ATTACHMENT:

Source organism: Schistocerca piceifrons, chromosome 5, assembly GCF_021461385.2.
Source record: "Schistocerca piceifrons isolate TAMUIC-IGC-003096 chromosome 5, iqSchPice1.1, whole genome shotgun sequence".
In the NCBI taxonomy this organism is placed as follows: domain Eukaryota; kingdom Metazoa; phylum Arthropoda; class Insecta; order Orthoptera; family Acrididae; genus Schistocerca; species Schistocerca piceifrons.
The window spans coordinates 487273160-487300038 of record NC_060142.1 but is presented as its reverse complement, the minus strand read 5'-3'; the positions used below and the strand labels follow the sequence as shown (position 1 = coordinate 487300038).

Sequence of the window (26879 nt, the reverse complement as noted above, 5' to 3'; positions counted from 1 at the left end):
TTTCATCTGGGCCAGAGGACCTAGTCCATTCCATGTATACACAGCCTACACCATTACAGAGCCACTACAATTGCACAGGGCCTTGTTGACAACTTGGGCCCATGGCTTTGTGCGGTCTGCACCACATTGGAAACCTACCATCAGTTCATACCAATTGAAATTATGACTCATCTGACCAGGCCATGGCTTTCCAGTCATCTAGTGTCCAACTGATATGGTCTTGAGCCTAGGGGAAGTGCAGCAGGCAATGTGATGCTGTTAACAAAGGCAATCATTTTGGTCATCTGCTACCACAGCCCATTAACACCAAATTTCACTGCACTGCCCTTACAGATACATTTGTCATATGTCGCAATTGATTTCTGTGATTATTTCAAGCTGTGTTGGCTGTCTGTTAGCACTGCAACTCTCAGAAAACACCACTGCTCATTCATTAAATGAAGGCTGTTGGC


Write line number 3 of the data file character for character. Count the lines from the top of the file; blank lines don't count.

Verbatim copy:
In the NCBI taxonomy this organism is placed as follows: domain Eukaryota; kingdom Metazoa; phylum Arthropoda; class Insecta; order Orthoptera; family Acrididae; genus Schistocerca; species Schistocerca piceifrons.